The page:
The last six years of my professional life have revolved around the concepts of environmentalism, sustainability and climate change. One of the most interesting experiences during this period was the three years that my family spent living and working in Tunisia. When people ask why we were based in Tunisia, I usually give a fairly standard answer: I worked for the African Development Bank which was, at the time, headquartered in Tunis.
However, the more honest and elaborate answer is that my wife and I decided to move to Tunisia to support the local Bahá’í Community in their efforts to more deeply engage in the life of Tunisian society following the ousting of former dictator Zine El Abidine Ben Ali. My work with the Energy, Environment and Climate Change Department of the AfDB was a happy byproduct of being in the right place at the right time as a result of making a decision based upon my spiritual belief. Despite this, my faith belief and work rarely intersected with the exception of conversations touching on religion and spiritual themes.
Having recently joined the U.S. Bahá’í Office of Public Affairs, my professional and spiritual lives are now deeply enmeshed. As a result, I have been giving thought to the intersection of the Bahá’í Faith and climate change. A concept I keep returning to is that of the oneness of humanity. It is a core principle of the Bahá’í Faith and, I believe, has significant importance for the climate change movement.
Climate change has been recognized as a systemic issue. It has implications for our scientific, economic, political, societal, moral and ethical frameworks. As such it is a challenge that will not be solved by a single approach. International agreements, national and regional legislation, technological advancements and changes in our individual patterns of behavior will all need to work in unity to ensure that the worst consequences of a changing climate are avoided.
With this in mind, what are the implications of oneness for our society? Acknowledging that humanity is one does away with the dichotomies of rich and poor, of developed and developing and promotes the fundamental truth that, regardless of borders, we are all one race living in a shared ecosystem. Similarly, international agreements, such as the Paris Agreement, can be framed as an acknowledgement of our moral responsibility toward both each other and the natural environment in the form of tangible agreements, approaches and action plans. Likewise, embedding unity at the core of our behavioral patterns may help shift our perception of prosperity away from one which prizes material consumption to one which enables all human beings to have the opportunity to work to meet their needs and contribute to the advancement of society. In the context of technology, thinking of the world as a unified, interconnected whole would better promote technology transfer, the application of technical solutions to diverse regional contexts and the generation of locally relevant knowledge.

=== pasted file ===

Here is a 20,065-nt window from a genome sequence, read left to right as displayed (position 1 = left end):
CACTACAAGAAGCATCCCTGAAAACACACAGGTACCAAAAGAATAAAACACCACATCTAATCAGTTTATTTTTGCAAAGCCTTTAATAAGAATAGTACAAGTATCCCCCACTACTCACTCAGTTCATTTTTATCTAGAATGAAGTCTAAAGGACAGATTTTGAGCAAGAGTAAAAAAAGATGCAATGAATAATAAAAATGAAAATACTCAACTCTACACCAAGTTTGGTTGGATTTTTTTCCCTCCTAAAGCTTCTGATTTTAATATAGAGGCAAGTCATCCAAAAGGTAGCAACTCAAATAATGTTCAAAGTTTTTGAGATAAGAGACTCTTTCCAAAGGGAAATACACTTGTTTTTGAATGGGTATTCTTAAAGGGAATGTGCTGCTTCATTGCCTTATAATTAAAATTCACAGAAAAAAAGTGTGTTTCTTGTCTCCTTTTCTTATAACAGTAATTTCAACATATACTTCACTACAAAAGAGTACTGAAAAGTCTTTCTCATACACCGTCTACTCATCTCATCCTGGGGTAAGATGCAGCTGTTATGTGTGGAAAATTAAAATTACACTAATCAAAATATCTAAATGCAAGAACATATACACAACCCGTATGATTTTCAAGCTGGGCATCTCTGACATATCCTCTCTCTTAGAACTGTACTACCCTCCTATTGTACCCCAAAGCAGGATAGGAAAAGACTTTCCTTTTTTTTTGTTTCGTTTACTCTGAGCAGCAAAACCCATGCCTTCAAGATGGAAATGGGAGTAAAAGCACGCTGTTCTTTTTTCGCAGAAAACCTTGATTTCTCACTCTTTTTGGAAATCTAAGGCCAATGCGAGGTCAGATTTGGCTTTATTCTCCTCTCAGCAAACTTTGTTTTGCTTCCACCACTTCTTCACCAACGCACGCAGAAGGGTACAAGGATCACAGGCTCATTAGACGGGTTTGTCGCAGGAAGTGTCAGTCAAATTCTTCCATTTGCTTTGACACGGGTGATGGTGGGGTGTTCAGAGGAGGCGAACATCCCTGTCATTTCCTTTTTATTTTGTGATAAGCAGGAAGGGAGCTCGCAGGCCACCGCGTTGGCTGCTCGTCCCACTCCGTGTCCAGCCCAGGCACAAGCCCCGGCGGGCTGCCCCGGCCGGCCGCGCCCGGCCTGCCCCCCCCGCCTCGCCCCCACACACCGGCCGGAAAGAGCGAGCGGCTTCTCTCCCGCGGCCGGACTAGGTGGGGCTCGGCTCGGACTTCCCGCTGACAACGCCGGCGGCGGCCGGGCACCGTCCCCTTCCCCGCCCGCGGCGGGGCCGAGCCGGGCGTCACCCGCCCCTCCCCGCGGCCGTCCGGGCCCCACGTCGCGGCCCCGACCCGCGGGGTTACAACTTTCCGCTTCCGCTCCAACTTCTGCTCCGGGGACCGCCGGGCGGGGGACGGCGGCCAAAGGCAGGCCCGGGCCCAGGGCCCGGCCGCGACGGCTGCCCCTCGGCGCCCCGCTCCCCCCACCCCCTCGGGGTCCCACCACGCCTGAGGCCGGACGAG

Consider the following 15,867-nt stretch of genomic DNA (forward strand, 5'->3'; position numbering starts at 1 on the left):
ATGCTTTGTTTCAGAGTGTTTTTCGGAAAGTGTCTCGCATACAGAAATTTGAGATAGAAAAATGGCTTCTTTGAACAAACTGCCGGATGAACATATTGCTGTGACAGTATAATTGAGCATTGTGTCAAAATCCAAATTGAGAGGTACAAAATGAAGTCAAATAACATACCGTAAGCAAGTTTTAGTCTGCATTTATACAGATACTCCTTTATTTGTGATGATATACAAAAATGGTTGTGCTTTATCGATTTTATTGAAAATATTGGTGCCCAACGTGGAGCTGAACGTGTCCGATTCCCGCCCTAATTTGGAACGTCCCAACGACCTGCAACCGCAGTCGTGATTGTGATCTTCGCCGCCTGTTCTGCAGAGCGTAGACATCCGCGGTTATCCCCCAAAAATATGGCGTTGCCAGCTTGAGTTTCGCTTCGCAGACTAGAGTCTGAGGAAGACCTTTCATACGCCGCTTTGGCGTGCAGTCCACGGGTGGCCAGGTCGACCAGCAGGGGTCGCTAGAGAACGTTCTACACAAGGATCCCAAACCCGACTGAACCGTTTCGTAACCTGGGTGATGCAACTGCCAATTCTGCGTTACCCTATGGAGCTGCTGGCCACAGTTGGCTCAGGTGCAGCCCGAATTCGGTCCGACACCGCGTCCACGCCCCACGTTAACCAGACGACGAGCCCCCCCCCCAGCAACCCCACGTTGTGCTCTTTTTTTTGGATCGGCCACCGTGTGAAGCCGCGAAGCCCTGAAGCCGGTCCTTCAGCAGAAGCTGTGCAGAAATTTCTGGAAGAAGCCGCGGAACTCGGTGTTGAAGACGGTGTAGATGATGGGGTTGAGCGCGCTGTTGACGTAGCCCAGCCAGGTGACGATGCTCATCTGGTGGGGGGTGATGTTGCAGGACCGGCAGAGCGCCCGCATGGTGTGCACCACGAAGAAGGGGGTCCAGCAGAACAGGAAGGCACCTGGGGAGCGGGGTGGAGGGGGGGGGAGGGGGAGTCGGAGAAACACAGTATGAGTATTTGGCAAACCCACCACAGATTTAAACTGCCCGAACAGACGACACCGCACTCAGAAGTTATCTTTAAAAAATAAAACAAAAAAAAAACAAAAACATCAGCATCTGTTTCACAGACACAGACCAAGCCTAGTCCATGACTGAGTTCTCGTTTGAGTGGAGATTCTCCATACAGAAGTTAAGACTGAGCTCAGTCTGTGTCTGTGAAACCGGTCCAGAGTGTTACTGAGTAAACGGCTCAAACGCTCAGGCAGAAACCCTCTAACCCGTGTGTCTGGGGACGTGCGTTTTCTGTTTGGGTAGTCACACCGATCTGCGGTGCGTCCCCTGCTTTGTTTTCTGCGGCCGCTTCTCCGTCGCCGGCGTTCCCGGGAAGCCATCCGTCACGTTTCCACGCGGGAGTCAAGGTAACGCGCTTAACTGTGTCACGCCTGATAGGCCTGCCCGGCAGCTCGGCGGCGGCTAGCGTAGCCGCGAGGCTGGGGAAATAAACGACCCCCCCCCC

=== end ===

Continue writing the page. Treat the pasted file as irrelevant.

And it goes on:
Underpinning all of this is the belief that the abundance, beauty, majesty, diversity and richness of the natural world are all expressions of the attributes of God. Consequently, this inspires in many a deep respect for nature and a recognition that we all have a role to play as stewards of the planet’s plentiful resources as well as ensuring that these resources are used in a way that promotes the sustainable advancement of our society.
I am sure that many of the ideas I’ve shared are already evident to both people of faith and to those who do not adhere to any particular faith tradition. And, therein lies the importance of faith-based involvement in the climate, and broader environmental, debate: it brings a commonality to the debate based on universal principles such as respect, justice, equity and unity. These principles are understandable by all and accessible to all, regardless of Faith background or secular outlook. If everyone were to make such principles the governing instrument of their daily life, it could form the bedrock of the systems we must put in place to address the on-going environmental crisis, market failings and wholesale global injustice.
Ian Hamilton is the Representative for Sustainable Development with the Office of Public Affairs of the Baha’is of the U.S.